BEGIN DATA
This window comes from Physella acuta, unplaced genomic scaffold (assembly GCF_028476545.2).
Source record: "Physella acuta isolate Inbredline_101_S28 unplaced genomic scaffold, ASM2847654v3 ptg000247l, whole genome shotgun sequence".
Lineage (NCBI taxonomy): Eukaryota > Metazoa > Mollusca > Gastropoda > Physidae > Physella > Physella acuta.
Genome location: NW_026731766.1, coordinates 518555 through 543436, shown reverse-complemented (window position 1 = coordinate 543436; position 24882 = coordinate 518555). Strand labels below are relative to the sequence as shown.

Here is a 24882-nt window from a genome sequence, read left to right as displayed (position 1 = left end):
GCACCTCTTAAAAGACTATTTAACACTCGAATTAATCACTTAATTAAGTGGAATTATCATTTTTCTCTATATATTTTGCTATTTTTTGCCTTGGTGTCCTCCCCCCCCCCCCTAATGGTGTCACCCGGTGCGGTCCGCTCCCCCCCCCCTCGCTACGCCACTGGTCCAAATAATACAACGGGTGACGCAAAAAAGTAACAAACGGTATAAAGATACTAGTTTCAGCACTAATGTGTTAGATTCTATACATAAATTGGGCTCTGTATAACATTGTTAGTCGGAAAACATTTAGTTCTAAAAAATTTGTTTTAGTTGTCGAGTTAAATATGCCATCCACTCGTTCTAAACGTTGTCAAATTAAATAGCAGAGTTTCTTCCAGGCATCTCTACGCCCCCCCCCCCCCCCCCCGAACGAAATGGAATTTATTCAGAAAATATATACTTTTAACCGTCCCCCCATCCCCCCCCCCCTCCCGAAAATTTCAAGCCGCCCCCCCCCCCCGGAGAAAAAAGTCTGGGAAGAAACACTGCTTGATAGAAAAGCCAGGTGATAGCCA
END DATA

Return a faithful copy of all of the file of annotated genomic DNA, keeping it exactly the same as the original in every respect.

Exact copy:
This window comes from Physella acuta, unplaced genomic scaffold (assembly GCF_028476545.2).
Source record: "Physella acuta isolate Inbredline_101_S28 unplaced genomic scaffold, ASM2847654v3 ptg000247l, whole genome shotgun sequence".
Lineage (NCBI taxonomy): Eukaryota > Metazoa > Mollusca > Gastropoda > Physidae > Physella > Physella acuta.
Genome location: NW_026731766.1, coordinates 518555 through 543436, shown reverse-complemented (window position 1 = coordinate 543436; position 24882 = coordinate 518555). Strand labels below are relative to the sequence as shown.

Here is a 24882-nt window from a genome sequence, read left to right as displayed (position 1 = left end):
GCACCTCTTAAAAGACTATTTAACACTCGAATTAATCACTTAATTAAGTGGAATTATCATTTTTCTCTATATATTTTGCTATTTTTTGCCTTGGTGTCCTCCCCCCCCCCCCTAATGGTGTCACCCGGTGCGGTCCGCTCCCCCCCCCCTCGCTACGCCACTGGTCCAAATAATACAACGGGTGACGCAAAAAAGTAACAAACGGTATAAAGATACTAGTTTCAGCACTAATGTGTTAGATTCTATACATAAATTGGGCTCTGTATAACATTGTTAGTCGGAAAACATTTAGTTCTAAAAAATTTGTTTTAGTTGTCGAGTTAAATATGCCATCCACTCGTTCTAAACGTTGTCAAATTAAATAGCAGAGTTTCTTCCAGGCATCTCTACGCCCCCCCCCCCCCCCCCCGAACGAAATGGAATTTATTCAGAAAATATATACTTTTAACCGTCCCCCCATCCCCCCCCCCCTCCCGAAAATTTCAAGCCGCCCCCCCCCCCCGGAGAAAAAAGTCTGGGAAGAAACACTGCTTGATAGAAAAGCCAGGTGATAGCCA